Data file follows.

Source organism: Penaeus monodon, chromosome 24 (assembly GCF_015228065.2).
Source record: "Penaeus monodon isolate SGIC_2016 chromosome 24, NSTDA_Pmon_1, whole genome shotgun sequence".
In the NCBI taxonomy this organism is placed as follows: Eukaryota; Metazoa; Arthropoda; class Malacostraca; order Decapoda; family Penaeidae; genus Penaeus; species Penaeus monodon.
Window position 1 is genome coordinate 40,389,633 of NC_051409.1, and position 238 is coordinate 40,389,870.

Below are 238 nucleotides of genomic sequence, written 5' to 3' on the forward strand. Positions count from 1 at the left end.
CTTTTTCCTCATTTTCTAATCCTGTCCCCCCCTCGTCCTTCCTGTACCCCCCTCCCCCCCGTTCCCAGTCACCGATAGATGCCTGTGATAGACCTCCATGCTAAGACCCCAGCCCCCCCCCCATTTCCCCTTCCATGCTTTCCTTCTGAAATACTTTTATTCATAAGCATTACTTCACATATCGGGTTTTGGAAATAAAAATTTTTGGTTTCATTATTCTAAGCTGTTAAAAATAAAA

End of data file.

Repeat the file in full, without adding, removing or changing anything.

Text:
Source organism: Penaeus monodon, chromosome 24 (assembly GCF_015228065.2).
Source record: "Penaeus monodon isolate SGIC_2016 chromosome 24, NSTDA_Pmon_1, whole genome shotgun sequence".
In the NCBI taxonomy this organism is placed as follows: Eukaryota; Metazoa; Arthropoda; class Malacostraca; order Decapoda; family Penaeidae; genus Penaeus; species Penaeus monodon.
Window position 1 is genome coordinate 40,389,633 of NC_051409.1, and position 238 is coordinate 40,389,870.

Below are 238 nucleotides of genomic sequence, written 5' to 3' on the forward strand. Positions count from 1 at the left end.
CTTTTTCCTCATTTTCTAATCCTGTCCCCCCCTCGTCCTTCCTGTACCCCCCTCCCCCCCGTTCCCAGTCACCGATAGATGCCTGTGATAGACCTCCATGCTAAGACCCCAGCCCCCCCCCCATTTCCCCTTCCATGCTTTCCTTCTGAAATACTTTTATTCATAAGCATTACTTCACATATCGGGTTTTGGAAATAAAAATTTTTGGTTTCATTATTCTAAGCTGTTAAAAATAAAA